Air Weapons: Variable Yield High Explosives


February 3, 2016: An European has developed RADIUS (Range Adaptable Device Incorporating Unique Scaling) which allows high explosive bombs their yield (size of the explosion) set by the operator just before use. RADIUS was successfully tested using two 227 kilograms (500 pound). Each of these bombed contains about 45 kg (100 pounds) of high explosives. One of the modified bombs was detonated at full power setting, creating an explosion similar to an ordinary Mk 82,bomb while the other one was detonated at the lowest, 10 percent setting, with the expected, smaller output, roughly similar to that of a 155mm (6 inch) artillery shell. So far this is considered to be the upper end of size of warhead to which this technology is applicable, the low one being about 1 kg (2.2 pounds) missile warheads.

Once the RADIUS technology is fully developed, which is expected to happen by the end of the decade weapons using RADIUS will have five different explosion yield settings, lowest one being 10% of the explosive charge’s full power. RADIUS can be used in artillery shells, bombs and the warheads of rockets and guided missiles. RADIUS will be most useful on guided weapons. The developer will not release details of how RADIUS works but it appears to involve controlling deflagration during detonation. The concept has long been known but getting it work have been very difficult.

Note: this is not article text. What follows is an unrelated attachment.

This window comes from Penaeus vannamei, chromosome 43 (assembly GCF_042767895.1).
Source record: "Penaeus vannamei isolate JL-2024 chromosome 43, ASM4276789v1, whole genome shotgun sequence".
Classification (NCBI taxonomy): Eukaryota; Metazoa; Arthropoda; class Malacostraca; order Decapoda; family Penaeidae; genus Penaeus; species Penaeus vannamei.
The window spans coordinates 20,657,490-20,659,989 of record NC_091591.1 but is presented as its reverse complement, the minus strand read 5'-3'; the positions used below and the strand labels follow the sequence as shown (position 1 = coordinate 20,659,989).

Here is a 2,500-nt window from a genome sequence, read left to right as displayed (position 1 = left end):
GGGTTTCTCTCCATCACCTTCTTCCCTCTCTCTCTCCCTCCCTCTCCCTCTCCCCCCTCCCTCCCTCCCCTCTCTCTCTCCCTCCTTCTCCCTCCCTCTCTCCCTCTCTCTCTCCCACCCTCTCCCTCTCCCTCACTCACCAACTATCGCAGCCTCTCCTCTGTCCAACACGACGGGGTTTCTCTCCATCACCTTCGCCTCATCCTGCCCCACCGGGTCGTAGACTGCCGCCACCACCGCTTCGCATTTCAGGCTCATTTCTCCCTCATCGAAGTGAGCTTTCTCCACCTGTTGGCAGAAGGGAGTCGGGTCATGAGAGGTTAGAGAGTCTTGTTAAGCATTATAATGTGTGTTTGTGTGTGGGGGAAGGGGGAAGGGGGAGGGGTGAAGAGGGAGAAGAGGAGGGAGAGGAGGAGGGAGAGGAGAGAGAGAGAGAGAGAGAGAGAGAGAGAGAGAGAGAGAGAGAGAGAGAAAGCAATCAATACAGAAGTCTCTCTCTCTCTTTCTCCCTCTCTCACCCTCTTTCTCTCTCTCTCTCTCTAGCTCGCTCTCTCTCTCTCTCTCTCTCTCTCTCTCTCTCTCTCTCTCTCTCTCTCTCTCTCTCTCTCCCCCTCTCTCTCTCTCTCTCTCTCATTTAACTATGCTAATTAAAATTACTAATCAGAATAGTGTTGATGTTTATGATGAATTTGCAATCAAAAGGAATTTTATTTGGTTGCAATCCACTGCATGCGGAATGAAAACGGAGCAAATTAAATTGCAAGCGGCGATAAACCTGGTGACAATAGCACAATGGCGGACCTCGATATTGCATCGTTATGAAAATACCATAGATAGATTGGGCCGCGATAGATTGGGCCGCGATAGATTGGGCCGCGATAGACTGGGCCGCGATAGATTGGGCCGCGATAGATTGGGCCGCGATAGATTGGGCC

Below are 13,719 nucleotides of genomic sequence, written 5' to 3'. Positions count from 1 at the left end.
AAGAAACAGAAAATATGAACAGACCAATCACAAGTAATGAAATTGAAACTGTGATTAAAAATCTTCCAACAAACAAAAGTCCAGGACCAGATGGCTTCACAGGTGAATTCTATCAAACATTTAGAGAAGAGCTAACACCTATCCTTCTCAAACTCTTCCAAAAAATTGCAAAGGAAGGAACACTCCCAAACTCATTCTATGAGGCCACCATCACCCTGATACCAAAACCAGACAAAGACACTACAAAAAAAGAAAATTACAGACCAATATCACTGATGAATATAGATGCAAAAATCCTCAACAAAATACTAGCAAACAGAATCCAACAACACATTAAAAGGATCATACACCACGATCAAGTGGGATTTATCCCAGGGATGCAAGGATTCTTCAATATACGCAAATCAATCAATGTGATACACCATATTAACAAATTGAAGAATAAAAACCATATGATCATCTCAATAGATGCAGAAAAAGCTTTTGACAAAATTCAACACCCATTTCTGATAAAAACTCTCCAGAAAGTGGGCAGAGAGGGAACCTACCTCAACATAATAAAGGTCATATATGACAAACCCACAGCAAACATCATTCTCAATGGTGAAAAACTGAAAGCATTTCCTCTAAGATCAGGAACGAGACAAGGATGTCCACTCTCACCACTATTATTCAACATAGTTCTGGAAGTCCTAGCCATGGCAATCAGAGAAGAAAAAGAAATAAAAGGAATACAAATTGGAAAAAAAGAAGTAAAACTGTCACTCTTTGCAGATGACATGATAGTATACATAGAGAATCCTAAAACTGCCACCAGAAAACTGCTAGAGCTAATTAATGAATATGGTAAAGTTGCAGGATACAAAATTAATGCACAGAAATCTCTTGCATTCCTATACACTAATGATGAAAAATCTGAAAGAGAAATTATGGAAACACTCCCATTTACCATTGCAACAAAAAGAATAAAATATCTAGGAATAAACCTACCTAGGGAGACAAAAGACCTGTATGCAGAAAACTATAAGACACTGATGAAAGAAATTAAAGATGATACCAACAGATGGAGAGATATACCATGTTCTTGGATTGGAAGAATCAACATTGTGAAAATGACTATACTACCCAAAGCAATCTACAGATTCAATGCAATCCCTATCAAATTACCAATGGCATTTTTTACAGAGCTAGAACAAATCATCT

Although reducing the explosive power of various munitions is not a particularly needed capability in conventional wars in which all parties abide by the laws of war, the RADIUS technology will certainly find buyers among countries taking part in the war on terror. Terrorist organizations are aware of how averse Western nations are towards collateral damage among civilians and are willing to exploit them as human shields at every opportunity. ISIL (Islamic State in Iraq and the Levant) has done that for over a year about 75 percent of U.S. bombing missions against them returned to base without using any of their weapons. The main reasons for this was that the perceived risk of harming civilians was seen as too high. The warplanes usually carry guided bombs big enough to be effective against fortified buildings, vehicle groupings or troop concentrations, but weapons like this, despite being precise enough to hit within few meters of designated target, can still endanger civilians up to several hundred meters distant. That’s because explosives create blast and fragments that have range proportional to the size of the explosion. This makes attacking targets anywhere near towns or villages a tough political choice. On the other hand, smaller bombs that could be safely used closer to dwellings aren’t very effective against field targets while not being much cheaper than the larger ones. Thanks to RADIUS mission planners will not have to try to guess precisely what weapons an aircraft need during its next flight, because the pilot will be able to set the bomb’s power to just what he needs by the push of a button. --Adam Szczepanik




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